Six Principles of Influence, Robert Cialdini (1984)

The Six Principles of Influence, also known as the Six Principles of Persuasion, were developed by Robert Cialdini, a social psychologist and professor emeritus of psychology and marketing. Cialdini introduced these principles in his book “Influence: The Psychology of Persuasion,” first published in 1984. The principles describe fundamental psychological factors that influence people’s decision-making and behavior.

Here are the Six Principles of Influence:

  • Reciprocity: This principle is based on the concept of mutual exchange. People feel obligated to return favors, gifts, or acts of kindness they have received. Reciprocity can be harnessed by offering something of value to others, which increases the likelihood of them complying with a request or taking a desired action.
  • Scarcity: The principle of scarcity suggests that people value things more when they are perceived as limited or scarce. When something is seen as rare, exclusive, or in high demand, it becomes more desirable. Creating a sense of scarcity or highlighting the uniqueness of a product or opportunity can influence people to take action.
  • Authority: This principle revolves around the idea that people tend to follow the lead of credible and knowledgeable authorities. Individuals are more likely to comply with requests or trust information when it comes from perceived experts or figures of authority. Demonstrating expertise, credentials, or endorsements can enhance persuasive impact.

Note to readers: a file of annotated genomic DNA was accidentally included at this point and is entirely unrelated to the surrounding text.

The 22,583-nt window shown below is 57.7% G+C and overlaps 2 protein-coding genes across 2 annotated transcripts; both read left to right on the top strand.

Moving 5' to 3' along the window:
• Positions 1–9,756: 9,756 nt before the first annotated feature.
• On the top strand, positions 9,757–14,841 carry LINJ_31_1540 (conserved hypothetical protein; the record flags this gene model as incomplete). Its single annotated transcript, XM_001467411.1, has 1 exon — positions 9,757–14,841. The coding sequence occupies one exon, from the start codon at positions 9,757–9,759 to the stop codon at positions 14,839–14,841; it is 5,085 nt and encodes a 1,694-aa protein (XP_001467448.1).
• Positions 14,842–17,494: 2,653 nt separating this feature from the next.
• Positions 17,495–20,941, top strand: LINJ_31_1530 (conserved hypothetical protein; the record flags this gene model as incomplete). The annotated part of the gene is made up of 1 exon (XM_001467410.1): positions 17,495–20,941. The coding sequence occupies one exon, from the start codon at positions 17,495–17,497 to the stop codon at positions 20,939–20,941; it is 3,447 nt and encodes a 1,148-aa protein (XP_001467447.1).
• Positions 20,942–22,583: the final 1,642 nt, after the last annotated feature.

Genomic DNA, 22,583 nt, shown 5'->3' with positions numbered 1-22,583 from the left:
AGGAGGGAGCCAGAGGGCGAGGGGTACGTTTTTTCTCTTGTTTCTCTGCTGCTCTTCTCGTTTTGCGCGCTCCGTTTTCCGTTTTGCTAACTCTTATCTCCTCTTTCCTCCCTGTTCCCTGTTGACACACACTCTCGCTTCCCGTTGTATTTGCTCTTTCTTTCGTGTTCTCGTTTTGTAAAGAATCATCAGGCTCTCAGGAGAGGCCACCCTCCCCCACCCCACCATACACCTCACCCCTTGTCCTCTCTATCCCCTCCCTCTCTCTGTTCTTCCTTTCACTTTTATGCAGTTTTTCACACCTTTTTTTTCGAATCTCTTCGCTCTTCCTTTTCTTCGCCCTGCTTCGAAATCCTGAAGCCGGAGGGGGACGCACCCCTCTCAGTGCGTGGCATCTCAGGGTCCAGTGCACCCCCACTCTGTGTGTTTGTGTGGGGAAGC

• Consistency: Consistency refers to the human desire to align actions and behaviors with previous commitments or beliefs. Once people make a choice or take a public stance, they strive to remain consistent with that choice in order to maintain their self-image. By obtaining initial small commitments or seeking voluntary, public endorsements, it becomes easier to gain larger commitments or behavioral changes later on.
  • Liking: People are more receptive to those they like and find attractive, similar to themselves, or who provide compliments and flattery. Building rapport, establishing common ground, and appealing to personal connections or similarities can enhance persuasiveness. Building positive relationships and likeability can increase the likelihood of influencing others.
  • Consensus (Social Proof): The principle of consensus suggests that people look to the actions and behaviors of others to guide their own decisions and behaviors. When uncertain, individuals often assume that the majority or social proof reflects the correct course of action. Highlighting testimonials, reviews, or statistics that demonstrate widespread adoption or endorsement can influence people’s choices and actions.

These Six Principles of Influence provide a framework for understanding the psychological factors that play a role in persuasion and can be employed in various contexts, including marketing, sales, negotiations, and interpersonal communication. By understanding and effectively applying these principles, individuals and organizations can enhance their ability to influence others and achieve desired outcomes.